Campaign sponsoring is one thing, however, in Kentucky’s U.S. Senate race, which was crowded with attack ads from both sides, millions were spent by one specific group wanting to praise Senate Minority Leader, Mitch McConnel. This group wanted to pitch McConnel as the state’s coal industry’s friend all the while flaying his Democratic opponent for supporting “anti-coal” environmentalists.
What remains a mystery is whether the coal industry is involved in helping to pay for those ads.
The group has spent over $14 million, according to a statement made by a spokesman, and that figure has made it one of the larger players involved in 2014’s free-for-all of outside spending in the election. This money has been used to either praise McConnel or to attack Alison Lundergan Grimes, McConnel’s Democratic opponent, who is described as
“a liberal who’s wrong for Kentucky — just like Obama.”
These millions are just part of an unprecedented amount of spending by so-called dark money groups, which are in fact nonprofits that, because they don’t coordinate with candidates, aren’t forced to disclose their donors.
What is more important is that such dark money groups are responsible for over half of the spending by outside groups in these midterm Senate races, as the Brennan Center for Justice, a nonpartisan group, revealed.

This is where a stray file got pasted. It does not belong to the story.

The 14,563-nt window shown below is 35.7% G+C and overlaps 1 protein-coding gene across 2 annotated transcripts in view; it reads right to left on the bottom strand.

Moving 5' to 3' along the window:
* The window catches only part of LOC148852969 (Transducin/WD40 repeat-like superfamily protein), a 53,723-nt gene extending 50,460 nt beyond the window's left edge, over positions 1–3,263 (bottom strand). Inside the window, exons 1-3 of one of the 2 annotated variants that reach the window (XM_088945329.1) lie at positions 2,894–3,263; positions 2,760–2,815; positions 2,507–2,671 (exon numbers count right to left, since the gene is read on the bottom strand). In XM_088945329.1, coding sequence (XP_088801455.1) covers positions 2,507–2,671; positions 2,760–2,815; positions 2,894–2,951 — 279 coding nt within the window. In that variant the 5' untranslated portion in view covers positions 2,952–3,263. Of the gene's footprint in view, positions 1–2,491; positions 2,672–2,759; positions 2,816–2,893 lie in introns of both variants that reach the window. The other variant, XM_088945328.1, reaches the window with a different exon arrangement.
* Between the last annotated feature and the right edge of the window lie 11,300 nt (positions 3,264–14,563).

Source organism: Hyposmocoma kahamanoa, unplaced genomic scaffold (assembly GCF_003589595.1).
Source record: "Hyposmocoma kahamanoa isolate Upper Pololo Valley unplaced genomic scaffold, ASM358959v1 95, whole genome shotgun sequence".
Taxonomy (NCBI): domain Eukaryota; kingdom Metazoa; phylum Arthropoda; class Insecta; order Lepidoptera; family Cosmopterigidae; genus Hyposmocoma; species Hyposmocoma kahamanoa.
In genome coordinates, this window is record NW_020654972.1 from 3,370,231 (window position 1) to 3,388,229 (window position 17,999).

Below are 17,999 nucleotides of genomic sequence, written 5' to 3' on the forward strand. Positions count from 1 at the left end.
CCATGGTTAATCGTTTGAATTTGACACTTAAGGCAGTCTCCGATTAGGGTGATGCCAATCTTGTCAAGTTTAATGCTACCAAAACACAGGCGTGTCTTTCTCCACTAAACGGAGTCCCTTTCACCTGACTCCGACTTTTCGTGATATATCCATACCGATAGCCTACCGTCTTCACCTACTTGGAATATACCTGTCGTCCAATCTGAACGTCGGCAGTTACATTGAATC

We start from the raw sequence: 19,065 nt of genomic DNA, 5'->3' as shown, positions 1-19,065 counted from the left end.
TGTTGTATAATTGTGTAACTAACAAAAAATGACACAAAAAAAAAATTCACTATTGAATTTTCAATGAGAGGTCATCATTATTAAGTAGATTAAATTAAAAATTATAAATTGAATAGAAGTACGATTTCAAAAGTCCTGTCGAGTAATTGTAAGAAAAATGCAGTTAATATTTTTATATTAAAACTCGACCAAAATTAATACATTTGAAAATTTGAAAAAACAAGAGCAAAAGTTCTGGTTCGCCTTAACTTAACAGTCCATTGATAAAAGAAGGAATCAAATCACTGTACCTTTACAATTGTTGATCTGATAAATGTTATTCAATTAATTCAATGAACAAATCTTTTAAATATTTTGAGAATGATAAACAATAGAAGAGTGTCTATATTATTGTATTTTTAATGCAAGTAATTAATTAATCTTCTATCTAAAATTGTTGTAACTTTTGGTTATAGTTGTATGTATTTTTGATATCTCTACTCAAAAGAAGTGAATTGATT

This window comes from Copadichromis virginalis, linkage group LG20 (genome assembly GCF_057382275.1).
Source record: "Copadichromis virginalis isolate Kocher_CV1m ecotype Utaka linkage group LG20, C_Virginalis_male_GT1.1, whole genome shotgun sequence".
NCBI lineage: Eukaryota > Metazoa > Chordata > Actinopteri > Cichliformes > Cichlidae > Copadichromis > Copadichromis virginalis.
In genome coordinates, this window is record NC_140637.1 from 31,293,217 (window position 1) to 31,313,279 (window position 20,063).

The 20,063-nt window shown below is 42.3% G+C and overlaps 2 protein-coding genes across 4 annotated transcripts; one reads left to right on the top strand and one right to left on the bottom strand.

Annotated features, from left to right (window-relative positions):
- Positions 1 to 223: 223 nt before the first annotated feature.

Unions, volunteer fire departments and the AARP are just some of those included in such organizations. Their way was paved by the Supreme Court’s Citizens United decision of 2010, when it was allowed that unlimited political spending be done by corporations.
“It’s a big question mark — is this future of political spending. Is that going to become the new normal, this kind of money focused on one candidate, and we don’t know where it’s coming from?”
Ian Vandewalker of the Brennan Center asks.
Although such groups should not be allowed to make politics their prime concern, the rules are often vague and rarely enforced. Additionally, the Federal Election Commission, whose responsibility is to enforce election laws, is most often deadlocked along partisan lines:
“If there’s anything more dysfunctional than the IRS, it’s the FEC. It’s becoming more and more apparent that the FEC and the IRS are not going to take any action, so even the most risk-averse groups are willing to put a toe in the water right now.”
said Tara Mallow, senior counsel for the Campaign Legal Center.
And what is worst about this entire situation is that it harms the voting process in the end, because if voters aren’t aware who is behind the money, they aren’t able to judge whether to trust such ads or not.